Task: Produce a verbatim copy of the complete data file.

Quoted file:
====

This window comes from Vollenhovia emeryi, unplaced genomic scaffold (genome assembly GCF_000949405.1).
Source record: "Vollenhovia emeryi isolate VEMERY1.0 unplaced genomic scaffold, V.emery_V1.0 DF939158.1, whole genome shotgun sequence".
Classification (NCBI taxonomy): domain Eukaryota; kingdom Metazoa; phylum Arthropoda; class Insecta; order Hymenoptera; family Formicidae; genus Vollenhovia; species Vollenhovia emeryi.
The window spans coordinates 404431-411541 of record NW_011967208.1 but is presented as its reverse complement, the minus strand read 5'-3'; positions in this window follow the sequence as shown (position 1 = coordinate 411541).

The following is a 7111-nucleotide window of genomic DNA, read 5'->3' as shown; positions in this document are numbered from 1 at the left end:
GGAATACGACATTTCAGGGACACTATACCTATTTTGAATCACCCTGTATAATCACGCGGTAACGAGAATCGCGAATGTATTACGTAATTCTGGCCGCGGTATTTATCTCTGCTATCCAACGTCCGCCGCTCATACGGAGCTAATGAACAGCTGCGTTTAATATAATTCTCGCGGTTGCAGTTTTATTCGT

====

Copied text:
This window comes from Vollenhovia emeryi, unplaced genomic scaffold (genome assembly GCF_000949405.1).
Source record: "Vollenhovia emeryi isolate VEMERY1.0 unplaced genomic scaffold, V.emery_V1.0 DF939158.1, whole genome shotgun sequence".
Classification (NCBI taxonomy): domain Eukaryota; kingdom Metazoa; phylum Arthropoda; class Insecta; order Hymenoptera; family Formicidae; genus Vollenhovia; species Vollenhovia emeryi.
The window spans coordinates 404431-411541 of record NW_011967208.1 but is presented as its reverse complement, the minus strand read 5'-3'; positions in this window follow the sequence as shown (position 1 = coordinate 411541).

The following is a 7111-nucleotide window of genomic DNA, read 5'->3' as shown; positions in this document are numbered from 1 at the left end:
GGAATACGACATTTCAGGGACACTATACCTATTTTGAATCACCCTGTATAATCACGCGGTAACGAGAATCGCGAATGTATTACGTAATTCTGGCCGCGGTATTTATCTCTGCTATCCAACGTCCGCCGCTCATACGGAGCTAATGAACAGCTGCGTTTAATATAATTCTCGCGGTTGCAGTTTTATTCGT